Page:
Inside the box, the PC-V1110 is held in place with fitted Styrofoam blocks and a thick plastic bag: very standard packaging for a case. The case is, as we predicted, quite large. The whole exterior is constructed of brushed aluminum, including the heavy front door. Included with the case are all of the accessories you will need for assembly: a 12cm chipset fan (more on that later), a 4-pin motherboard power cord extension, keys to the front door, screws, rubber sleeves to protect the aluminum wheels, etc.
Opening the door, we find the five vented expansion slots, the power and reset buttons, and the grill for the large 14cm intake fan. At the top right are the power and HDD LEDs.
On top of the case, you'll find an aluminum flap with the Lian Li logo fashionably glued on. Beneath this panel are the front IO ports, including an eSATA connection, a Firewire connection, 4 USB ports, and audio/mic ports. At the back end of the top of the case, there are two removable caps for water-cooling tubes. It is nice that Lian Li decided to make the threads less visible because external water-cooling is less common than air, or even internal water-cooling.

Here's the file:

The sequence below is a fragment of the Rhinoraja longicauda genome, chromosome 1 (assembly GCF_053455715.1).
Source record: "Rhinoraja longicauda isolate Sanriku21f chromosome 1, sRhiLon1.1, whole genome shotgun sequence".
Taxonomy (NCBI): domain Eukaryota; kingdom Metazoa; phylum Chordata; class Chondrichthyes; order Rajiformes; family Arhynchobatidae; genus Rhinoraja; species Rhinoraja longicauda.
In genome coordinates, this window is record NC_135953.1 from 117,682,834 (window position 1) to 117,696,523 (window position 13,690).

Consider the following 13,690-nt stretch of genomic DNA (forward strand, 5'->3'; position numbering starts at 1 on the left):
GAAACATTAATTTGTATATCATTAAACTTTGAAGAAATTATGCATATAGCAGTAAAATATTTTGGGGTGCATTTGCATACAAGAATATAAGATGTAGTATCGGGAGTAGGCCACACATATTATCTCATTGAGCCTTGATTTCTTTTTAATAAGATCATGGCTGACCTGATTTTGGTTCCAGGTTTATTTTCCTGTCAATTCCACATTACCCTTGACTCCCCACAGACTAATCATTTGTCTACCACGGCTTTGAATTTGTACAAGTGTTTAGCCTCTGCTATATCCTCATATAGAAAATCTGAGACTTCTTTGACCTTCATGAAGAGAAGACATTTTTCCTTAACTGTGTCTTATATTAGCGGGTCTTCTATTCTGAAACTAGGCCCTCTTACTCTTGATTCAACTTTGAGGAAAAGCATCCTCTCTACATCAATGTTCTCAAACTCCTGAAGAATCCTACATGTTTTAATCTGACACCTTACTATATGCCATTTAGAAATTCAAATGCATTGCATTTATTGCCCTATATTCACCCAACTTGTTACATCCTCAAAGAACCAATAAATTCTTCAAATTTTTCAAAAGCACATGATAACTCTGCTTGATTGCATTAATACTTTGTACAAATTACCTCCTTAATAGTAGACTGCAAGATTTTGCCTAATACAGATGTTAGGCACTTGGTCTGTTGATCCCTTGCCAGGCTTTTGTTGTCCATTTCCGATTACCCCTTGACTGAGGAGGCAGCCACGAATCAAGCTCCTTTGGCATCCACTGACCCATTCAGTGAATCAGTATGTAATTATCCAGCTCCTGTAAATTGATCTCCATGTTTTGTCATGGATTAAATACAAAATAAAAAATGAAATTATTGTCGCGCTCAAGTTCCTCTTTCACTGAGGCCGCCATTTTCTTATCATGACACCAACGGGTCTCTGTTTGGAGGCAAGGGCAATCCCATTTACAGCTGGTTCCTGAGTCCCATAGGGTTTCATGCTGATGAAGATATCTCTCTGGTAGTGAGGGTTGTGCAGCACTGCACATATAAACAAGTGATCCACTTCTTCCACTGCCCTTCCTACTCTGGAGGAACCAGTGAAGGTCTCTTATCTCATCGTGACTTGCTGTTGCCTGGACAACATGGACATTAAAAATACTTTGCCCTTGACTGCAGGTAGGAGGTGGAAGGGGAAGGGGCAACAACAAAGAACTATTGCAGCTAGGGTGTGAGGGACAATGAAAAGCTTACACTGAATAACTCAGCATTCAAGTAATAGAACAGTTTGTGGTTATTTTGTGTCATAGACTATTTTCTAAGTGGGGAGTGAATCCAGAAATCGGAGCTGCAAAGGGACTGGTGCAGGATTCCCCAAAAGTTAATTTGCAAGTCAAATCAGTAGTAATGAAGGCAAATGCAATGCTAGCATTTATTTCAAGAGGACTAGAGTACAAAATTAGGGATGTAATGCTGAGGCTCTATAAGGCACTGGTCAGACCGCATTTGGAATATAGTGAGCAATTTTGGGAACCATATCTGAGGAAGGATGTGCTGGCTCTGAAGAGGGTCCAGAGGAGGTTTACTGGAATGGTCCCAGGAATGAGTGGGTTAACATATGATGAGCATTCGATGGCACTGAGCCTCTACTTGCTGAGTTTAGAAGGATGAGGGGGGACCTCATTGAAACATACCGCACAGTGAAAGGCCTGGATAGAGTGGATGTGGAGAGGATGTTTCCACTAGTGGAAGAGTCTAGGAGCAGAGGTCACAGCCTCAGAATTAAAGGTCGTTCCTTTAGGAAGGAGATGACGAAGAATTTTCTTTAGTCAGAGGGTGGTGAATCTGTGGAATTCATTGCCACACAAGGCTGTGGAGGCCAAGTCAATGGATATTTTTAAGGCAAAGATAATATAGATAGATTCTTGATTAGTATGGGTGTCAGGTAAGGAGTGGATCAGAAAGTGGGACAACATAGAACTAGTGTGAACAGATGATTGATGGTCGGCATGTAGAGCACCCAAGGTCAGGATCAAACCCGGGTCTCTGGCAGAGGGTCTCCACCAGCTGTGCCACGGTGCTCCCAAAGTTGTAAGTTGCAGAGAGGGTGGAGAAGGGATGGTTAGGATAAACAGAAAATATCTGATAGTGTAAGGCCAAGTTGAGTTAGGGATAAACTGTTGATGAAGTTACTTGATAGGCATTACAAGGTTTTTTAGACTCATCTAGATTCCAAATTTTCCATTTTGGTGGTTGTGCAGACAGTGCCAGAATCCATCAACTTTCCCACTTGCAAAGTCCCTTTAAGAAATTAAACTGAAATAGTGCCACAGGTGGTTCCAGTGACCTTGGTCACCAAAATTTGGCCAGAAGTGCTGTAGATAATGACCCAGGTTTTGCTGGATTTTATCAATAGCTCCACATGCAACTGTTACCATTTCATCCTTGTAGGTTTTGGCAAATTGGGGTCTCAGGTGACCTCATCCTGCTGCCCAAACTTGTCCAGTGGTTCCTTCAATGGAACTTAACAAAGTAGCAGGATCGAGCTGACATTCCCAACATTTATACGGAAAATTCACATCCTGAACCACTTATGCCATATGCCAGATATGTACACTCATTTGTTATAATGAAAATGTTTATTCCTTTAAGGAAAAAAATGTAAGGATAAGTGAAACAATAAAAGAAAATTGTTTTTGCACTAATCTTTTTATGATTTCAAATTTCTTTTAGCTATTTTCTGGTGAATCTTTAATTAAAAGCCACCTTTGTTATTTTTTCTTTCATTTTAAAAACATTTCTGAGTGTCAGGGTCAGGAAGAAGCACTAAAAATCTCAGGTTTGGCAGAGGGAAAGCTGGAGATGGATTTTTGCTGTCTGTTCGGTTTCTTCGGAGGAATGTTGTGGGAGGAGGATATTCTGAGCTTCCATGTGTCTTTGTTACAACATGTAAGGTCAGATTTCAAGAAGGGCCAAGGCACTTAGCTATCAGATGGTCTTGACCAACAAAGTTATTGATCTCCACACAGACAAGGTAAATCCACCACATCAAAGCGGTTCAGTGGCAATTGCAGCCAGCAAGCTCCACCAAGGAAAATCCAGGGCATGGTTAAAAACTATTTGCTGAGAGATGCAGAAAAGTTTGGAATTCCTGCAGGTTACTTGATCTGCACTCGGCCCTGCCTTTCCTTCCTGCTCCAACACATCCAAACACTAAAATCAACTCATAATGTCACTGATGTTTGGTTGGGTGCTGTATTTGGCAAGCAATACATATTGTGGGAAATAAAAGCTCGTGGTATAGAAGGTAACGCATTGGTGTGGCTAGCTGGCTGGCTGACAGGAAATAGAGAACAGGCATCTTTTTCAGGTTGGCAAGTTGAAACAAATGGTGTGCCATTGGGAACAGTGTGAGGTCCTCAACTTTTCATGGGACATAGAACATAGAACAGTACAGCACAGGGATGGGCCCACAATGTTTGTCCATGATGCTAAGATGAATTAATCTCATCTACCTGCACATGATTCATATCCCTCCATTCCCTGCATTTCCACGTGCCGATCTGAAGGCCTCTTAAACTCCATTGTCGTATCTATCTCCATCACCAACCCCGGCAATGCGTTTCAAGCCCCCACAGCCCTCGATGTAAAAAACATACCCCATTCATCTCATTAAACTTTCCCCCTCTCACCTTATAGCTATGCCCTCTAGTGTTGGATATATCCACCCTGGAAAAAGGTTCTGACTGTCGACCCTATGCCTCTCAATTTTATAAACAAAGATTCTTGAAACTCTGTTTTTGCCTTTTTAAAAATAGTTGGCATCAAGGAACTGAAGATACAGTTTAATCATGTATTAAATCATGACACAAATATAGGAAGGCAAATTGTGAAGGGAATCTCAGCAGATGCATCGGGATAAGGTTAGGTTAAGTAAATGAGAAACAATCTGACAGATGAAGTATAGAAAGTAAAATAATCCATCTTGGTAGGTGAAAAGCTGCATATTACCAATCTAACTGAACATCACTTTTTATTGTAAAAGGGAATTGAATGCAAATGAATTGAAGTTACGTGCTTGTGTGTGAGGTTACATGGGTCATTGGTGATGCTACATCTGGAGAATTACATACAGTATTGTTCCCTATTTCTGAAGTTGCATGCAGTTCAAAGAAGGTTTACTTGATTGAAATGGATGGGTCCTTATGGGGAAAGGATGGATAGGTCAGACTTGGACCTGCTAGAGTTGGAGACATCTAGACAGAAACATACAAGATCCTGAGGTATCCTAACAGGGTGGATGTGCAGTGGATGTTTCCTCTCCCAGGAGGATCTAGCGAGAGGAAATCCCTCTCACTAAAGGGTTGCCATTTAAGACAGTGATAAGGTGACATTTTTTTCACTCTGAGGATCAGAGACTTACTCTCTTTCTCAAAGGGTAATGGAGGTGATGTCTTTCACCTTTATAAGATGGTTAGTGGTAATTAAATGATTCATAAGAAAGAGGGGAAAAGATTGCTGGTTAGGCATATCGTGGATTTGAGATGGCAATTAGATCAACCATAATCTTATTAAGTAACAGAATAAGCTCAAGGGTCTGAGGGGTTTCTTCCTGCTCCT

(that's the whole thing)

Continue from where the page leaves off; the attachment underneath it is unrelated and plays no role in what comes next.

The front door on the PC-V1110 is quite thick and heavy-duty. From the factory, the door opens to the left (making it ideal to place the case on the left side of your desk). On the sides, there are vents to allow airflow to the front intake fan. If you don't want to lock the door, it snaps shut with a small click-lock on the top. If you do want to lock your front door, there is a true lock built into the front door. The lock latches into the front panel of the case and is very sturdy.
The door can be switched to open to the right. To do this, you will have to unscrew the black bracket at the top and remove the door. Then, you can unscrew then various pieces of the door (hinges, lock, and lock filler) and replace them following the manual's instructions. The process is very easy with the exception of removing and replacing the lock, and overall it is very well designed.